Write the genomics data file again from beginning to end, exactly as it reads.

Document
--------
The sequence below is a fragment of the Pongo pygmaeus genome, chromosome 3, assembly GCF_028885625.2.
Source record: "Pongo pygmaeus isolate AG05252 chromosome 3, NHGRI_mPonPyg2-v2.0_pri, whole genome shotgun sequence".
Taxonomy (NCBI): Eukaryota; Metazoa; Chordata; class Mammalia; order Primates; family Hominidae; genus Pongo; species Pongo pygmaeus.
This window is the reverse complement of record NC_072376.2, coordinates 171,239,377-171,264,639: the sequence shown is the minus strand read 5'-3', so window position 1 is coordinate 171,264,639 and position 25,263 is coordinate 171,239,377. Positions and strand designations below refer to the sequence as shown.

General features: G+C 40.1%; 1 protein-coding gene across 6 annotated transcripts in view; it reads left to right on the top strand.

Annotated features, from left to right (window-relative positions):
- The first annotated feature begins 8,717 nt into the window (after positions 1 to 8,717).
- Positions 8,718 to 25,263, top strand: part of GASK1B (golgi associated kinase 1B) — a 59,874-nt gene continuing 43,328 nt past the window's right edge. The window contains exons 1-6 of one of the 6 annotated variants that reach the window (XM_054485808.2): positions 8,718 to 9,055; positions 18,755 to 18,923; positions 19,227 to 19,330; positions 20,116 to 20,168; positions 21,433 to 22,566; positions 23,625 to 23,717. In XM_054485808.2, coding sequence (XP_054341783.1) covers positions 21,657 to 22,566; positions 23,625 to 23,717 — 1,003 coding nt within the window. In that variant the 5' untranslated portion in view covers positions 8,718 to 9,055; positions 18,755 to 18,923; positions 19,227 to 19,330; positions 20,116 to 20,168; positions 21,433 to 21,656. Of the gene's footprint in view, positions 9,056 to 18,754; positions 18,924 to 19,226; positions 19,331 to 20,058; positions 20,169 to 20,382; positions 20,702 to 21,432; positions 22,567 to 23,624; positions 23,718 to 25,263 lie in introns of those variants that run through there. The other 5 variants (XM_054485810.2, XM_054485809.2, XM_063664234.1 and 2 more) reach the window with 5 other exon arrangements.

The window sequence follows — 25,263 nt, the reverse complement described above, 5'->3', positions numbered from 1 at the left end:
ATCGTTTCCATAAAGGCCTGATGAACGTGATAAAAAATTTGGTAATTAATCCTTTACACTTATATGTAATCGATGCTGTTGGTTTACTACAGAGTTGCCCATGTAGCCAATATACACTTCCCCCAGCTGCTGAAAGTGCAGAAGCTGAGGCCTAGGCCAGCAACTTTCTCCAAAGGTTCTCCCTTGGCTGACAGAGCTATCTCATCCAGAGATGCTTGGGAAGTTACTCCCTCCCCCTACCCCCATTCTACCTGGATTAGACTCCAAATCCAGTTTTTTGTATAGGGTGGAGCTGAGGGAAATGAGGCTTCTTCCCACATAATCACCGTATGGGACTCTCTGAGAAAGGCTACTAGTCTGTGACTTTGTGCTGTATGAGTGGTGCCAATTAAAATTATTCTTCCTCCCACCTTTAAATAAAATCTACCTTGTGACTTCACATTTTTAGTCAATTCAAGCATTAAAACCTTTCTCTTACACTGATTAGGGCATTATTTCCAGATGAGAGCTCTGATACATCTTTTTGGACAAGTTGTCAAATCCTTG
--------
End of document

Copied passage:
The sequence below is a fragment of the Pongo pygmaeus genome, chromosome 3, assembly GCF_028885625.2.
Source record: "Pongo pygmaeus isolate AG05252 chromosome 3, NHGRI_mPonPyg2-v2.0_pri, whole genome shotgun sequence".
Taxonomy (NCBI): Eukaryota; Metazoa; Chordata; class Mammalia; order Primates; family Hominidae; genus Pongo; species Pongo pygmaeus.
This window is the reverse complement of record NC_072376.2, coordinates 171,239,377-171,264,639: the sequence shown is the minus strand read 5'-3', so window position 1 is coordinate 171,264,639 and position 25,263 is coordinate 171,239,377. Positions and strand designations below refer to the sequence as shown.

General features: G+C 40.1%; 1 protein-coding gene across 6 annotated transcripts in view; it reads left to right on the top strand.

Annotated features, from left to right (window-relative positions):
- The first annotated feature begins 8,717 nt into the window (after positions 1 to 8,717).
- Positions 8,718 to 25,263, top strand: part of GASK1B (golgi associated kinase 1B) — a 59,874-nt gene continuing 43,328 nt past the window's right edge. The window contains exons 1-6 of one of the 6 annotated variants that reach the window (XM_054485808.2): positions 8,718 to 9,055; positions 18,755 to 18,923; positions 19,227 to 19,330; positions 20,116 to 20,168; positions 21,433 to 22,566; positions 23,625 to 23,717. In XM_054485808.2, coding sequence (XP_054341783.1) covers positions 21,657 to 22,566; positions 23,625 to 23,717 — 1,003 coding nt within the window. In that variant the 5' untranslated portion in view covers positions 8,718 to 9,055; positions 18,755 to 18,923; positions 19,227 to 19,330; positions 20,116 to 20,168; positions 21,433 to 21,656. Of the gene's footprint in view, positions 9,056 to 18,754; positions 18,924 to 19,226; positions 19,331 to 20,058; positions 20,169 to 20,382; positions 20,702 to 21,432; positions 22,567 to 23,624; positions 23,718 to 25,263 lie in introns of those variants that run through there. The other 5 variants (XM_054485810.2, XM_054485809.2, XM_063664234.1 and 2 more) reach the window with 5 other exon arrangements.

The window sequence follows — 25,263 nt, the reverse complement described above, 5'->3', positions numbered from 1 at the left end:
ATCGTTTCCATAAAGGCCTGATGAACGTGATAAAAAATTTGGTAATTAATCCTTTACACTTATATGTAATCGATGCTGTTGGTTTACTACAGAGTTGCCCATGTAGCCAATATACACTTCCCCCAGCTGCTGAAAGTGCAGAAGCTGAGGCCTAGGCCAGCAACTTTCTCCAAAGGTTCTCCCTTGGCTGACAGAGCTATCTCATCCAGAGATGCTTGGGAAGTTACTCCCTCCCCCTACCCCCATTCTACCTGGATTAGACTCCAAATCCAGTTTTTTGTATAGGGTGGAGCTGAGGGAAATGAGGCTTCTTCCCACATAATCACCGTATGGGACTCTCTGAGAAAGGCTACTAGTCTGTGACTTTGTGCTGTATGAGTGGTGCCAATTAAAATTATTCTTCCTCCCACCTTTAAATAAAATCTACCTTGTGACTTCACATTTTTAGTCAATTCAAGCATTAAAACCTTTCTCTTACACTGATTAGGGCATTATTTCCAGATGAGAGCTCTGATACATCTTTTTGGACAAGTTGTCAAATCCTTG